The first year the farm was in operation, Nicole worked as an intern and Steve volunteered. Within three years they were running the place. “We like being outside and the independence of being farmers…and both of our families have businesses, so it was a good fit for us,” Steve Shelly explains.

Both farmers find farming and marketing equally challenging.

“You need to grow the right things for the right markets,” Steve Shelly says.

“Every day is a challenge—If something can go wrong it will go wrong,” adds Nicole Shelly. “You just have to learn to roll with it.”

Christensen envisions a world where every new school, shopping mall or housing development carries with it an agricultural component.

“What we’re trying to do is recast farming as a viable small business in the city,” she says. “SPIN applies small business practices to farming, and its sub-acre growing methods make it possible for many more people to follow their desire to farm. SPIN farmers can have the best of both worlds—they can couple their desire to own a small business with their urge to farm, and they can do it right in their own back yards or neighborhoods.”

Christensen, who has a marketing background, describes the new urban farmer as “a Smith graduate with a biology degree.” Coincidence or not, Somerton Tanks Farm assistant farmer Mira Kilpatrick is just that. While at Smith, she took a summer job at Brookfield Farms near Amherst, Mass., and never got over the farming bug (to learn about Brookfield Farm’s apprenticeship program, see The Apprentice).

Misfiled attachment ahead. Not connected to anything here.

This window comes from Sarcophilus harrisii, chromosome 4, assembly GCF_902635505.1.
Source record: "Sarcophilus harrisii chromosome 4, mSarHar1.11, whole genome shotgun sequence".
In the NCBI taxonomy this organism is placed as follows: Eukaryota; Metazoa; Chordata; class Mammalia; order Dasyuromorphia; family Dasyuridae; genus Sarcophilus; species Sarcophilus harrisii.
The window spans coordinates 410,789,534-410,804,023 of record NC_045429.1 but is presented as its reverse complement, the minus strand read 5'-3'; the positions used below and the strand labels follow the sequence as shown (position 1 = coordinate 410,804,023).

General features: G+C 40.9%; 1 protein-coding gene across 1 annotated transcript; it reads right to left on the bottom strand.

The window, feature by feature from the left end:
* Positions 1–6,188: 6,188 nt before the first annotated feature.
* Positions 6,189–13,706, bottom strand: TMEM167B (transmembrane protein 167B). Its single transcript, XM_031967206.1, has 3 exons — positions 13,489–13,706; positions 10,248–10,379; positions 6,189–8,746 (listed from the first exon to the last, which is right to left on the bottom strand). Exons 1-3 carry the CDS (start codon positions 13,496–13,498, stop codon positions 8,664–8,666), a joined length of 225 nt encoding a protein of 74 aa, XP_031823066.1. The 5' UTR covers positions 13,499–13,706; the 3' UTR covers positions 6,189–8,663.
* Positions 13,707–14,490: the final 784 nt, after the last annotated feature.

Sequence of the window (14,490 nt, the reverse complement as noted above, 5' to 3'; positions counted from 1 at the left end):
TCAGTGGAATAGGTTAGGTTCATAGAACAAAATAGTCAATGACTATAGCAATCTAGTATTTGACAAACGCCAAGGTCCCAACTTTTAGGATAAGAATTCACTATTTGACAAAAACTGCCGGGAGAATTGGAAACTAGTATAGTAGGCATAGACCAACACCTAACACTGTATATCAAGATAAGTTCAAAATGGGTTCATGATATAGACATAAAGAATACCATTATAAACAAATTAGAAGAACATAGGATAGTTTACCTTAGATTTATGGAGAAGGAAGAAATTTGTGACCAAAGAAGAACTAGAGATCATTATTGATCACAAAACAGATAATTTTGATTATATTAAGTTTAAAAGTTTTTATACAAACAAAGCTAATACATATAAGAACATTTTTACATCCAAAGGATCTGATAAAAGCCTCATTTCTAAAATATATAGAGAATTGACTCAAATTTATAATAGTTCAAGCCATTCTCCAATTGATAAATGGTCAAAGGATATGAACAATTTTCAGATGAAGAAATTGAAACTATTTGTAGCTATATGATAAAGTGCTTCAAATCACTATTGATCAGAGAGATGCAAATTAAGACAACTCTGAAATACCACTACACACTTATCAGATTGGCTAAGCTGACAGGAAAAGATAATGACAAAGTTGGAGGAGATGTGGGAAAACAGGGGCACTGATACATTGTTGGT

Kilpatrick grew up in the Philadelphia area and likes the idea of becoming an urban farmer—her goal is to farm on her own next year—but she wonders about the challenges of land availability. “I’m looking in the city, and I’m also considering moving beyond the city as well,” she says. “It seems kind of difficult to get onto land in the city.”

So what of this dream of a wave of urban farmers revitalizing metropolitan areas and the face of agriculture?

“I think it could happen, but it’s going to take a lot on the part of the people who decide what happens on public land,” Kilpatrick says. “I don’t think there’s a big enough push yet to make it take off.” That push, she says, will come through public education and people saying this is what they want. “I think people get more excited about it when they come out and see it.”

And why does someone with a science degree from a prestigious Northeastern college want to become a farmer? That answer comes easy to Kilpatrick.

“It’s one of the most important jobs you can have.”

Fungus amongus
USDA/Rodale Institute collaboration finds on-farm application

Three years ago, USDA soil microbiologist David Douds toured Somerton Tanks Farm. Afterward, he offered his own services as well as enlisting the help of several million little friends—mychorrizae.

In collaboration with The Rodale Institute, Douds has been studying how these beneficial fungi interact with crop roots and improve both soil and plant health. Mycorrhizae invade plant root cells and take their energy from plant carbohydrates; in exchange, the fungi explore several inches into the soil, greatly expanding the ability of plant roots to absorb difficult-to-mobilize essential nutrients such as phosphorus and zinc.

“This whole idea of on-farm production of arbuscular mychorrizae fungi works well for the labor-intensive small farm like Somerton Tanks where a lot of things get planted by hand,” Dr. Douds says. The inoculum that’s been produced so far can’t be applied to large acreage with machines, Douds explains. Vegetable farmers, however, can inoculate their crops by incorporating the fungi into the potting mix used to grow transplants. “It’s an efficient way of using it labor-wise, and it fits right into the production practices.”

-- DS